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Message from the Rehabilitation Medicine Chair

New York (Mar 12, 2010)

Joel Stein, MD
Joel Stein, MD

The field of Physical Medicine and Rehabilitation has entered an exciting time of growth and development. In the clinical realm, physiatrists have increasingly incorporated the use of spine injections to complement traditional rehabilitation techniques. Ultrasound is being introduced into the office setting as an aid to the diagnosis and treatment of musculoskeletal conditions. And public awareness of the issues of traumatic brain injury has been expanded as a result of the rehabilitation needs of soldiers returning from Iraq and Afghanistan.

Moreover, the team-oriented approach that is at the core of rehabilitation medicine has resulted in enhanced collaboration with other specialties, such as orthopedic surgery, neurosurgery, neurology, internal medicine, and pediatrics. The Department of Rehabilitation Medicine at NewYork-Presbyterian Hospital is helping lead the way in advancing our specialty.

The Department of Rehabilitation Medicine at NewYork-Presbyterian Hospital combines two distinguished university departments of rehabilitation at Columbia University College of Physicians and Surgeons and Weill Cornell Medical College. Our department at Columbia has embarked on a major scientific expansion through the creation of a stem cell research initiative. This new focus on regenerative medicine promises to provide a laboratory science foundation for the rehabilitation therapies of the future.

At the same time, our clinical services continue to expand, with new faculty recruitments this year in musculoskeletal disorders, sports medicine, and spine care. Our partnerships with other departments are playing a major role in the development of a Spine Center at our NewYork-Presbyterian/Weill Cornell center, and expansion of Physical Medicine and Rehabilitation involvement in sports medicine at NewYork-Presbyterian/Columbia. I anticipate continued growth in our outpatient services in the next several years, with a particular focus on spine and sports medicine.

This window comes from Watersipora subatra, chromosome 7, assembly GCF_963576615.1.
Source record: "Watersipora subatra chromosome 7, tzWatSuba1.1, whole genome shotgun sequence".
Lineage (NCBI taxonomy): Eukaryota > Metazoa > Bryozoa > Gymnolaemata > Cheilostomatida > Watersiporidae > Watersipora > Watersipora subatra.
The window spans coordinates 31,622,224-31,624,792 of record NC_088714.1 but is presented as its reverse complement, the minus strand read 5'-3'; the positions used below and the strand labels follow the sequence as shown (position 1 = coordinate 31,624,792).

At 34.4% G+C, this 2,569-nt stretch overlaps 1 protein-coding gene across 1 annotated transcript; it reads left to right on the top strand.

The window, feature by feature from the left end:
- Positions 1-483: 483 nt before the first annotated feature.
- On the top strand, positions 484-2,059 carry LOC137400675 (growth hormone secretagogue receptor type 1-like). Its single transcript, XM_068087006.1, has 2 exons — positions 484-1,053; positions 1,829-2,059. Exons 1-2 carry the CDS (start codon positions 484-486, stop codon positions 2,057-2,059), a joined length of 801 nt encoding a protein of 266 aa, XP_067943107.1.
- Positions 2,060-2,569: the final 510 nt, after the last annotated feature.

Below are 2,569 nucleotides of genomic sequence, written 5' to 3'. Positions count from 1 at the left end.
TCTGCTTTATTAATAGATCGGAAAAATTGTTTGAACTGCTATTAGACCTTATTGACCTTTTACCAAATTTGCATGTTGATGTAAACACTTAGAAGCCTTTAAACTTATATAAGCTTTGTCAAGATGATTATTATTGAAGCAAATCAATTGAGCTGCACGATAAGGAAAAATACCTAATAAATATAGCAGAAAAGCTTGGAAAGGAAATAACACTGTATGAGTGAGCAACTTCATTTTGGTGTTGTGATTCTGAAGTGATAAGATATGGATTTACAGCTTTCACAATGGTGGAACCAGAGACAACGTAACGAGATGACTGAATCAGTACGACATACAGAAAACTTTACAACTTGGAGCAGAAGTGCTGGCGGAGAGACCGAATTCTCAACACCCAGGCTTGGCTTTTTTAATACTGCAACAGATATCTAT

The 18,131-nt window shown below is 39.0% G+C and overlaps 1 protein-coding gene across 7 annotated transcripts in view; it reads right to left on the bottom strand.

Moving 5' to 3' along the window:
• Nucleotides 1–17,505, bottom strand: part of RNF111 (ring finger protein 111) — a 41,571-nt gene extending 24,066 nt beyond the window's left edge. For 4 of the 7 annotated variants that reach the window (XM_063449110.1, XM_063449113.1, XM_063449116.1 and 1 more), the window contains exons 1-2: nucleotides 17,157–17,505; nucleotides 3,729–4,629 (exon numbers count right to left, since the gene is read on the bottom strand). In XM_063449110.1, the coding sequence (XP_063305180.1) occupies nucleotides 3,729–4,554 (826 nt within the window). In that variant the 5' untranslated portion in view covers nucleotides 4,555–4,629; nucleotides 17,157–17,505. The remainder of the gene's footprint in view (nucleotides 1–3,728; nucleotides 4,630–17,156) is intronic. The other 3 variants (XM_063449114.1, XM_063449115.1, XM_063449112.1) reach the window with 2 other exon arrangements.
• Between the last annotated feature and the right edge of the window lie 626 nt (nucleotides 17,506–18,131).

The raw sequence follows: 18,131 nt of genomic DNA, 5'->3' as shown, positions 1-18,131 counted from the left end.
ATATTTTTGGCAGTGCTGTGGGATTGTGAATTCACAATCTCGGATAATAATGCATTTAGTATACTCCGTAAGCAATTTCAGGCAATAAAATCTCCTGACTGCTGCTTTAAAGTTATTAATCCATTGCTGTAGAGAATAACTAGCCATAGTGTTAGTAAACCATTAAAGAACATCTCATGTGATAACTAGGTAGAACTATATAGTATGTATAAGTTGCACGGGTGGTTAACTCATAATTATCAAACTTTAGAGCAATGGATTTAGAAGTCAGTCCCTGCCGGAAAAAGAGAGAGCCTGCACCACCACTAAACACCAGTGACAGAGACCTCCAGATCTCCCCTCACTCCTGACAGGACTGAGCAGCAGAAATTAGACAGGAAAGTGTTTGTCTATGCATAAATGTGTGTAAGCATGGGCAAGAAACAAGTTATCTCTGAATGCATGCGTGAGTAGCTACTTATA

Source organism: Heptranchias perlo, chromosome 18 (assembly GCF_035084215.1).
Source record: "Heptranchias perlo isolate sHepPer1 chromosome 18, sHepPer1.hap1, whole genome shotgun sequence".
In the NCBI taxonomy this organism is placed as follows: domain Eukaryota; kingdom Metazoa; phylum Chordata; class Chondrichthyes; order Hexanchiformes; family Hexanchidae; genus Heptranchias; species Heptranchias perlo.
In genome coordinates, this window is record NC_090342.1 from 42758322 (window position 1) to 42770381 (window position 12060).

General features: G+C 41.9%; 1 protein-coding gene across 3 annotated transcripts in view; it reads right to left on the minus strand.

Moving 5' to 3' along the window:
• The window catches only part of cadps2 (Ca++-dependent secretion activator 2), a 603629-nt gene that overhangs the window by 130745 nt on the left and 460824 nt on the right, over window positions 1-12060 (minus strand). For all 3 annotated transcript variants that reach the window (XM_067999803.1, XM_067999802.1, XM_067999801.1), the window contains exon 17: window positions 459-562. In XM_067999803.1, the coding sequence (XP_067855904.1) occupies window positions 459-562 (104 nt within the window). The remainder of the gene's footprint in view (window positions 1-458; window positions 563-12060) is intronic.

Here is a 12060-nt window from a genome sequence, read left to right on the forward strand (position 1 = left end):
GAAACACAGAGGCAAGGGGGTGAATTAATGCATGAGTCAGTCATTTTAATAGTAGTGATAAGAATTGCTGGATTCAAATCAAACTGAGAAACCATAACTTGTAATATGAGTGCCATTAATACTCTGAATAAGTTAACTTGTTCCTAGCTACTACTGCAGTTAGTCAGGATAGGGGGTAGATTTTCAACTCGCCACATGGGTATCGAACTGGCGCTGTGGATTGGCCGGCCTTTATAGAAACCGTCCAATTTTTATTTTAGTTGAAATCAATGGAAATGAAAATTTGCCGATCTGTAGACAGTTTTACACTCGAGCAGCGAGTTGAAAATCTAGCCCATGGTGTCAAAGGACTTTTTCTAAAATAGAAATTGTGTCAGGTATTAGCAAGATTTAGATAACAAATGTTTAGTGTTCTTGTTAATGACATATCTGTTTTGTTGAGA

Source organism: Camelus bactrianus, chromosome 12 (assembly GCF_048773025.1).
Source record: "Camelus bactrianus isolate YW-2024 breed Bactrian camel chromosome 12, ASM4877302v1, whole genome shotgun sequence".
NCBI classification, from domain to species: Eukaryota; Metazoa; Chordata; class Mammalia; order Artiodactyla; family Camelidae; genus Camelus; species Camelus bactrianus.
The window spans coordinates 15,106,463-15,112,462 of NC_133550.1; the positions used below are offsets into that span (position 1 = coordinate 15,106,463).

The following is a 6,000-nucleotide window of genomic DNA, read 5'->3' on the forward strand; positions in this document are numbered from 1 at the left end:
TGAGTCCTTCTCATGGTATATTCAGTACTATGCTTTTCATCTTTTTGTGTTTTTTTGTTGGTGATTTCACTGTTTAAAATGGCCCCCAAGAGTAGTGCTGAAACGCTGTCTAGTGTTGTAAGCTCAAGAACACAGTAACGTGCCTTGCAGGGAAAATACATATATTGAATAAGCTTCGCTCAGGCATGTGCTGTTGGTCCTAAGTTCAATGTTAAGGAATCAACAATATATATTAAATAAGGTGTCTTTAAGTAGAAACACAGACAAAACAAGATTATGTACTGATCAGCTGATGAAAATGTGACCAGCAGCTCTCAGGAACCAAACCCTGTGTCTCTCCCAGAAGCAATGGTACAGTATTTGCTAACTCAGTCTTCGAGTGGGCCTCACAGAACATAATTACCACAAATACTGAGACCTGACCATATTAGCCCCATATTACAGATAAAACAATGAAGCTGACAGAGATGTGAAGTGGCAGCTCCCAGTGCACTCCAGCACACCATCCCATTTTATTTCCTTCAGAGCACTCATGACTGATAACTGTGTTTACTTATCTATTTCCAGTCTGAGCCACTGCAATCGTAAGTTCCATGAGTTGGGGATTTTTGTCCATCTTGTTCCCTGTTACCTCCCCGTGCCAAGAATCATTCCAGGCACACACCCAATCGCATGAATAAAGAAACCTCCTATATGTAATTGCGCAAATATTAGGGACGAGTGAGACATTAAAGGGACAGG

Clinical research in stroke rehabilitation and cardiopulmonary physiology continue to be key areas of focus at NewYork-Presbyterian. Ultimately, we expect to play a key role in translational research, bringing advances in stem cell biology to the bedside to create innovative therapies for major disabling conditions such as stroke, brain injury, spinal cord injury, and muscular dystrophies.

We're also collaborating with experts outside of our department to create novel devices that facilitate mobility and improve the activities of daily living for people with severe muscle weakness.

As we continue to grow, we're forging new collaborations with specialists from other departments in the Hospital and many divisions of these two ivy league medical schools of which we are a part. Our residency program remains highly competitive, and we are expanding our involvement in the education of medical students at both Columbia and Weill Cornell. Future plans include adding more fellowship offerings for advanced clinical and research training within our department.

We look forward to our departmental expansion, and realizing the synergies available to us as a department spanning two exceptional medical schools and one of the best hospitals in the country.

Joel Stein, MD, is the Physiatrist-in-Chief at NewYork-Presbyterian Hospital, the Simon Baruch Professor and Chair in the Department of Rehabilitation and Regenerative Medicine at Columbia University College of Physicians and Surgeons, and Professor and Chief in the Division of Rehabilitation Medicine at Weill Cornell Medical College.

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